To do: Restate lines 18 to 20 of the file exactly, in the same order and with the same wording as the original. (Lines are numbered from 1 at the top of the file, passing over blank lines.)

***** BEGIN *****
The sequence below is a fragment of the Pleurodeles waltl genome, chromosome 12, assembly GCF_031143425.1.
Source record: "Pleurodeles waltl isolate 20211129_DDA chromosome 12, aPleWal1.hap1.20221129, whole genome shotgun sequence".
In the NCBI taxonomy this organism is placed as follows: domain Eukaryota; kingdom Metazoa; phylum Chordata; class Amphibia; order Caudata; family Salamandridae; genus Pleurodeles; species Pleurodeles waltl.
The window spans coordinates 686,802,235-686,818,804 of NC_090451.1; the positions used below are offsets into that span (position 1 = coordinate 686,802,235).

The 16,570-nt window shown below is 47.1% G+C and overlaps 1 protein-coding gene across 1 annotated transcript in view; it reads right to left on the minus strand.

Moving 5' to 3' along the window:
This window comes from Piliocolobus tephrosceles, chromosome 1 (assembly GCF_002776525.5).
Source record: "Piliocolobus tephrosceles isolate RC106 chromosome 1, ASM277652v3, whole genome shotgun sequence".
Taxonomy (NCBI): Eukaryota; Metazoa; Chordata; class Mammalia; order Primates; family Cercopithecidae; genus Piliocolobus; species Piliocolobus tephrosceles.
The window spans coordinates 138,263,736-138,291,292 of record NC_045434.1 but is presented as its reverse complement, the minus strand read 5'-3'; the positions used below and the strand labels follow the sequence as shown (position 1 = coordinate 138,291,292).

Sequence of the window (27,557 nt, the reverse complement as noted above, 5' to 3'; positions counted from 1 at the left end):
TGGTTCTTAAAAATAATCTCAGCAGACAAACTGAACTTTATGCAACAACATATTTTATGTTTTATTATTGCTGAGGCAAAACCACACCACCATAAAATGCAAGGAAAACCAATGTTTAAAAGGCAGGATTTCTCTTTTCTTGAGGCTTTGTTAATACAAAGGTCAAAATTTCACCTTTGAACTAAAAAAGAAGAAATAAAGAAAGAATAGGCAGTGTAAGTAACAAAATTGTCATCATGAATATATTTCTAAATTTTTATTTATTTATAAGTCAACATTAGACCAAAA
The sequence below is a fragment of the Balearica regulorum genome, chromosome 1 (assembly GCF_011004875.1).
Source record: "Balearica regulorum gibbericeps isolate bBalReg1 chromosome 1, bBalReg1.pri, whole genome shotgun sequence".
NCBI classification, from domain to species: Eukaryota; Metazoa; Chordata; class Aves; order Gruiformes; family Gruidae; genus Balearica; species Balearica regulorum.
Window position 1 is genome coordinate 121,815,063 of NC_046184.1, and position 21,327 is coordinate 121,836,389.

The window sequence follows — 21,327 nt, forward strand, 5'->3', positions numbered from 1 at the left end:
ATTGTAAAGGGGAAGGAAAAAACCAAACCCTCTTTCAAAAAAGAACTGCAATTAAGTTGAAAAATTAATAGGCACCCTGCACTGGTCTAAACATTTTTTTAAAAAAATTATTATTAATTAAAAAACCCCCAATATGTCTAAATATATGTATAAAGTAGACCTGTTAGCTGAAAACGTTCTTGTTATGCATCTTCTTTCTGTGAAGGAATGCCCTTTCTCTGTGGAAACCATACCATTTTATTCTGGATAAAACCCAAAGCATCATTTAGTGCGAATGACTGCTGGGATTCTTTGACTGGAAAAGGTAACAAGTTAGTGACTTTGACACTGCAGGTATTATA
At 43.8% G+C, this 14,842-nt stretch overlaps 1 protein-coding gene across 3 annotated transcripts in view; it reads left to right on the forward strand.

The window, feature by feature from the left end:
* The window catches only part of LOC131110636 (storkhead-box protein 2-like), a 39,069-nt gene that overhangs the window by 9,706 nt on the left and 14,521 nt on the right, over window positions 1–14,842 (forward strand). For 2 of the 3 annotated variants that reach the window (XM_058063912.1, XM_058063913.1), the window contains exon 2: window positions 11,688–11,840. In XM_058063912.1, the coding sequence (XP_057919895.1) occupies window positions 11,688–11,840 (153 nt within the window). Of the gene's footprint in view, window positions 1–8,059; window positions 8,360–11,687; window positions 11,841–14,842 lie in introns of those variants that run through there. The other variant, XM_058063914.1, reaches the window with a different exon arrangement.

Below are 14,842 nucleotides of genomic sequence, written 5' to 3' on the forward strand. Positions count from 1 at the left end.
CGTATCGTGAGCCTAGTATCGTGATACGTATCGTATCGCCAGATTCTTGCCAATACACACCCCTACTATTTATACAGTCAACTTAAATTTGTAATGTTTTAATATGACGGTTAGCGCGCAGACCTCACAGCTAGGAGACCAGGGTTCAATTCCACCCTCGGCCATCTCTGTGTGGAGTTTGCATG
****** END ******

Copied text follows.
ATTGTAAAGGGGAAGGAAAAAACCAAACCCTCTTTCAAAAAAGAACTGCAATTAAGTTGAAAAATTAATAGGCACCCTGCACTGGTCTAAACATTTTTTTAAAAAAATTATTATTAATTAAAAAACCCCCAATATGTCTAAATATATGTATAAAGTAGACCTGTTAGCTGAAAACGTTCTTGTTATGCATCTTCTTTCTGTGAAGGAATGCCCTTTCTCTGTGGAAACCATACCATTTTATTCTGGATAAAACCCAAAGCATCATTTAGTGCGAATGACTGCTGGGATTCTTTGACTGGAAAAGGTAACAAGTTAGTGACTTTGACACTGCAGGTATTATA
At 43.8% G+C, this 14,842-nt stretch overlaps 1 protein-coding gene across 3 annotated transcripts in view; it reads left to right on the forward strand.

The window, feature by feature from the left end: